Abstract [en]

    On March 24, 2021, the government commissioned the Geological Survey of Sweden (SGU) to work with the Swedish Environmental Protection Agency to increase opportunities for the sustainable extraction of minerals and metals from secondary raw materials (Näringsdepartementet, 2021). The assignment contains several tasks, one of which is about providing an overview of the flows of critical minerals and metals and proposing a system for how life cycle analysis and traceability can be designed to contribute to a circular economy. This report handles part of the task and describes the results of the work on proposing the requested system.

    Within the framework of this study, it was necessary to interpret and partially redefine some of the requested parts of the system. Emphasis was placed on the total quantities, distribution and use of raw materials, rather than through which value chains a certain partial flow of raw materials has flowed or what sustainability footprint that raw material flow has created. To clarify this demarcation, the system proposed in this study is referred to as a mapping system instead of a traceability system. A system for tracking or mapping critical raw materials with the aim of contributing to a circular economy should not begin by focusing on the collection of life-cycle data or development of new LCA studies, but instead on where different materials are located, in what quantities they occur and where in the life cycle (technosphere) they are located and when these can (if possible) become available for reuse or recycling. Therefore, in the construction phase of the proposed mapping system, it is a life cycle perspective that is needed rather than a system for life cycle analysis.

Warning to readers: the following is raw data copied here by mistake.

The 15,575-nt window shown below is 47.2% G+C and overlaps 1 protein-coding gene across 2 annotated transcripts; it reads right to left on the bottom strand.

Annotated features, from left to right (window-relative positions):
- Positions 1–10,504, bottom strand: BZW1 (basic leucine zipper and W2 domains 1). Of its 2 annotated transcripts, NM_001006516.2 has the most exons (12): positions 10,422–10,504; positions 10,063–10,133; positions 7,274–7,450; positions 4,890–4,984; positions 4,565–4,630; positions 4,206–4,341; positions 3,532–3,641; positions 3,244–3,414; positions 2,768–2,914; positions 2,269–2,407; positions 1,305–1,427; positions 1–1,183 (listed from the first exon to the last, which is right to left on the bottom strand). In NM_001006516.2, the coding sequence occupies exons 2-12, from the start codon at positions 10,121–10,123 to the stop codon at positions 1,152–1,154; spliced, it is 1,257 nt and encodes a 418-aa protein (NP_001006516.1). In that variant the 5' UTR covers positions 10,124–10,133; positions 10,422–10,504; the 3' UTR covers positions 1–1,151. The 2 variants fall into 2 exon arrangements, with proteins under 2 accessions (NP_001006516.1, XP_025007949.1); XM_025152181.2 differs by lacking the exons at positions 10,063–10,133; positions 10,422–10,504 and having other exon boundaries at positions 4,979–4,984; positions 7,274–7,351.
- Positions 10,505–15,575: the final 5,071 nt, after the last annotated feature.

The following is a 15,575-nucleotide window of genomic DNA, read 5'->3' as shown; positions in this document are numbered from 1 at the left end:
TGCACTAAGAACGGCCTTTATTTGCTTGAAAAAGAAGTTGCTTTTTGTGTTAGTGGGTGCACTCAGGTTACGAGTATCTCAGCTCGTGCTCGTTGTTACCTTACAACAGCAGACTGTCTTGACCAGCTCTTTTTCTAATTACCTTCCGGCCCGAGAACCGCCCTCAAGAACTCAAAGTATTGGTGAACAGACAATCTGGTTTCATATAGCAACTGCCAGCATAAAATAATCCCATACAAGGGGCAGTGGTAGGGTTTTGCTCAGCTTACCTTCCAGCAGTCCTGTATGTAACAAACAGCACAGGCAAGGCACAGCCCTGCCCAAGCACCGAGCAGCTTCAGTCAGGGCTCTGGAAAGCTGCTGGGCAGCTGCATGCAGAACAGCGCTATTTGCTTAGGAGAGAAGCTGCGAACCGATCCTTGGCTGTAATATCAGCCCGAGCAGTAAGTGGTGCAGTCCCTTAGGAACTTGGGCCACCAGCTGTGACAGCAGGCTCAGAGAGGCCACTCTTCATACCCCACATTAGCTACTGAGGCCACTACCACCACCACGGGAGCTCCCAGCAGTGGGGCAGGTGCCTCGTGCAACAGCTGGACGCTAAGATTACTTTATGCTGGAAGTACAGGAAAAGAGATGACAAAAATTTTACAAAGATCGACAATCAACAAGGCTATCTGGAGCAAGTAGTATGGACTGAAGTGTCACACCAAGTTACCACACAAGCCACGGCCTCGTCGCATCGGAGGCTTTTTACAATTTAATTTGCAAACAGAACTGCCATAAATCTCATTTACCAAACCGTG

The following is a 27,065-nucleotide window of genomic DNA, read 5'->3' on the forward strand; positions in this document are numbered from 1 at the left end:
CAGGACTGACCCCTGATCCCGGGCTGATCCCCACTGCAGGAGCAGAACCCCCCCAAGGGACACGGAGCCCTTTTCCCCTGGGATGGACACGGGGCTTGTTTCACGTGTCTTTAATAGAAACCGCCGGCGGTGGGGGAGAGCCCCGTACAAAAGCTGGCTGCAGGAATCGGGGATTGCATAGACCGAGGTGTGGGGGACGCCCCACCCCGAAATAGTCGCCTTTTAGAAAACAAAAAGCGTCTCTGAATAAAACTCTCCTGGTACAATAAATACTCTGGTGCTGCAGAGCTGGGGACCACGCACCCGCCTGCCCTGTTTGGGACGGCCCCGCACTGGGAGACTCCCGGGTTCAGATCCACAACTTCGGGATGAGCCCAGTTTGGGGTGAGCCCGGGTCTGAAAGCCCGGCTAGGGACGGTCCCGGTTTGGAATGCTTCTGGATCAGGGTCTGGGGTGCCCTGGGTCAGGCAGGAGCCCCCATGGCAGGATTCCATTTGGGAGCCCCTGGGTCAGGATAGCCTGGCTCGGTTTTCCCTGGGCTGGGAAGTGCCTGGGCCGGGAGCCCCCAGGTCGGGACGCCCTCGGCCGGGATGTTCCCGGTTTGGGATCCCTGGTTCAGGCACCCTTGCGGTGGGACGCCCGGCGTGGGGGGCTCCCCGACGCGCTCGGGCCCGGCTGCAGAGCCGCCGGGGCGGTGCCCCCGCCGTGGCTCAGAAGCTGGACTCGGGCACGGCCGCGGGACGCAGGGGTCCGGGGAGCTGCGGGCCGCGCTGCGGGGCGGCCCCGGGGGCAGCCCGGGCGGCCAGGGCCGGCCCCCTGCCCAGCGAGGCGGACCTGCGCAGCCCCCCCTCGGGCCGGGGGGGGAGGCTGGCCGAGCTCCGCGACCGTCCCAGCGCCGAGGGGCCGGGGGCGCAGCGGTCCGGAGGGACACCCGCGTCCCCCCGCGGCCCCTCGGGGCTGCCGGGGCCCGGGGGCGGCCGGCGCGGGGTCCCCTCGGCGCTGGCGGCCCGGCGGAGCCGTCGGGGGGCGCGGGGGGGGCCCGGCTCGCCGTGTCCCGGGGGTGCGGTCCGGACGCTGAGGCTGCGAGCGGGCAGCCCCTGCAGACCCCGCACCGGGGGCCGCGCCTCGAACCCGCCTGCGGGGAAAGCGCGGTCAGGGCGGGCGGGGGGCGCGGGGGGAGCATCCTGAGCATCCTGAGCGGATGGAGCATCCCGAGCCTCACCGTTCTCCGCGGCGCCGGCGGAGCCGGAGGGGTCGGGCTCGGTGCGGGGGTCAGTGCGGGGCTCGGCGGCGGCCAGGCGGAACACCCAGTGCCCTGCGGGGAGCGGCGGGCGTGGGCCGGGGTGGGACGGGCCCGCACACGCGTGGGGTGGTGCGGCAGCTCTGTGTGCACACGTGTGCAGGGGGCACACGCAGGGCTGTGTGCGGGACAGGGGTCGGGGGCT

The development and proposal of the mapping system included a description of existing data sources, how a calculation system could be designed and how data sources and calculations could be combined into a system that also considers existing initiatives on digital product passports, which is a part of the new Ecodesign Regulation proposed for implementation in the EU in the future.SMED recommends that a future life cycle-based mapping system for critical raw materials in the Swedish technosphere be developed with a so-called bottom-up approach. This means a more complex system that places greater demands on data collection than with a top-down approach. At the same time, it lays the foundation for a system that can endure over time and take full advantage of the dramatic increase in available product data that the digital product passports are likely to provide. The design and content of the product passports will be regulated in the legislative act for each product group. Limited access to product data has so far been the main argument for a top-down approach. The ongoing and socially pervasive transformation of the Swedish and European energy systems will mean a growing dependence on materials. SMED therefore believes that the mapping system will most likely be relevant for a long time to come, which justifies well a high initial level of ambition to develop a system that grows from the beginning. The system will necessarily be very data-intensive but is largely based on data collected centrally.